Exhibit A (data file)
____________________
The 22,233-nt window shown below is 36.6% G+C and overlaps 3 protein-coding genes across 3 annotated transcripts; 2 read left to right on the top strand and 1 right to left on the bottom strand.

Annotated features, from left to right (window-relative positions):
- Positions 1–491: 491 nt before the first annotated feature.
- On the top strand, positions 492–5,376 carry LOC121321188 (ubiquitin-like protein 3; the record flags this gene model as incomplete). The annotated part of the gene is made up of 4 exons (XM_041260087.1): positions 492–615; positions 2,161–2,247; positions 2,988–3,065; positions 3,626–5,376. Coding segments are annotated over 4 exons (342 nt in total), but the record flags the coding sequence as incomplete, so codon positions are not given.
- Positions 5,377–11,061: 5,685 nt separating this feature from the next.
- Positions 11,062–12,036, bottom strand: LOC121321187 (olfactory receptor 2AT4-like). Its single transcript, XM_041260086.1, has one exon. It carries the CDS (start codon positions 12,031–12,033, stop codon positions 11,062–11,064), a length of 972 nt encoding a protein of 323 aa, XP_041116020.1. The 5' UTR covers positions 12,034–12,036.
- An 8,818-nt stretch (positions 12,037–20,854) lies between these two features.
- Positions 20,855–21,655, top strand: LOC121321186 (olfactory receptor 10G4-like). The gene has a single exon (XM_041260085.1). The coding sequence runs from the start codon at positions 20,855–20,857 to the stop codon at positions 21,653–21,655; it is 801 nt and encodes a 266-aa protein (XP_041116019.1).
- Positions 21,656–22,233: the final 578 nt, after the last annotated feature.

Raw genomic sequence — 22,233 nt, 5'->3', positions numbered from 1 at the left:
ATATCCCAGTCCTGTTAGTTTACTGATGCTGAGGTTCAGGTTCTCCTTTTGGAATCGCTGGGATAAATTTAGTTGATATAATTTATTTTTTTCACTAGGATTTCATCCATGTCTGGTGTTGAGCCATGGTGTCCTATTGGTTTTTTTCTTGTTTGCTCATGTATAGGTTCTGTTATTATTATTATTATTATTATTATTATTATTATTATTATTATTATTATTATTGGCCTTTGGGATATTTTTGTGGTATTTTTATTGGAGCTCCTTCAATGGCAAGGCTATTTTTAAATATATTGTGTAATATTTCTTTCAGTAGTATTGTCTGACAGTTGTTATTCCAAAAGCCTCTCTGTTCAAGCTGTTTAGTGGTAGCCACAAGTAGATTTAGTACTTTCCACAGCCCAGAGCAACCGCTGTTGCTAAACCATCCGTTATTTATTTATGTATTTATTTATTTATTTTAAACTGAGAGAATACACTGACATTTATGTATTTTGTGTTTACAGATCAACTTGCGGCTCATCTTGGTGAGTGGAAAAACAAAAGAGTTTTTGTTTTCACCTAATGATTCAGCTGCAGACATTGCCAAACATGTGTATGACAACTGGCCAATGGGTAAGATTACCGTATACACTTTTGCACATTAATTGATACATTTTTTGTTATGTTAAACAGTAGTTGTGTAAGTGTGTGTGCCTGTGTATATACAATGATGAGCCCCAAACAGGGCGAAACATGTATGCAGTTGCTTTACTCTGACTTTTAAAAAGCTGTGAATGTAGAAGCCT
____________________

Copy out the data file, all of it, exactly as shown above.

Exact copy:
The 22,233-nt window shown below is 36.6% G+C and overlaps 3 protein-coding genes across 3 annotated transcripts; 2 read left to right on the top strand and 1 right to left on the bottom strand.

Annotated features, from left to right (window-relative positions):
- Positions 1–491: 491 nt before the first annotated feature.
- On the top strand, positions 492–5,376 carry LOC121321188 (ubiquitin-like protein 3; the record flags this gene model as incomplete). The annotated part of the gene is made up of 4 exons (XM_041260087.1): positions 492–615; positions 2,161–2,247; positions 2,988–3,065; positions 3,626–5,376. Coding segments are annotated over 4 exons (342 nt in total), but the record flags the coding sequence as incomplete, so codon positions are not given.
- Positions 5,377–11,061: 5,685 nt separating this feature from the next.
- Positions 11,062–12,036, bottom strand: LOC121321187 (olfactory receptor 2AT4-like). Its single transcript, XM_041260086.1, has one exon. It carries the CDS (start codon positions 12,031–12,033, stop codon positions 11,062–11,064), a length of 972 nt encoding a protein of 323 aa, XP_041116020.1. The 5' UTR covers positions 12,034–12,036.
- An 8,818-nt stretch (positions 12,037–20,854) lies between these two features.
- Positions 20,855–21,655, top strand: LOC121321186 (olfactory receptor 10G4-like). The gene has a single exon (XM_041260085.1). The coding sequence runs from the start codon at positions 20,855–20,857 to the stop codon at positions 21,653–21,655; it is 801 nt and encodes a 266-aa protein (XP_041116019.1).
- Positions 21,656–22,233: the final 578 nt, after the last annotated feature.

Raw genomic sequence — 22,233 nt, 5'->3', positions numbered from 1 at the left:
ATATCCCAGTCCTGTTAGTTTACTGATGCTGAGGTTCAGGTTCTCCTTTTGGAATCGCTGGGATAAATTTAGTTGATATAATTTATTTTTTTCACTAGGATTTCATCCATGTCTGGTGTTGAGCCATGGTGTCCTATTGGTTTTTTTCTTGTTTGCTCATGTATAGGTTCTGTTATTATTATTATTATTATTATTATTATTATTATTATTATTATTATTATTATTGGCCTTTGGGATATTTTTGTGGTATTTTTATTGGAGCTCCTTCAATGGCAAGGCTATTTTTAAATATATTGTGTAATATTTCTTTCAGTAGTATTGTCTGACAGTTGTTATTCCAAAAGCCTCTCTGTTCAAGCTGTTTAGTGGTAGCCACAAGTAGATTTAGTACTTTCCACAGCCCAGAGCAACCGCTGTTGCTAAACCATCCGTTATTTATTTATGTATTTATTTATTTATTTTAAACTGAGAGAATACACTGACATTTATGTATTTTGTGTTTACAGATCAACTTGCGGCTCATCTTGGTGAGTGGAAAAACAAAAGAGTTTTTGTTTTCACCTAATGATTCAGCTGCAGACATTGCCAAACATGTGTATGACAACTGGCCAATGGGTAAGATTACCGTATACACTTTTGCACATTAATTGATACATTTTTTGTTATGTTAAACAGTAGTTGTGTAAGTGTGTGTGCCTGTGTATATACAATGATGAGCCCCAAACAGGGCGAAACATGTATGCAGTTGCTTTACTCTGACTTTTAAAAAGCTGTGAATGTAGAAGCCT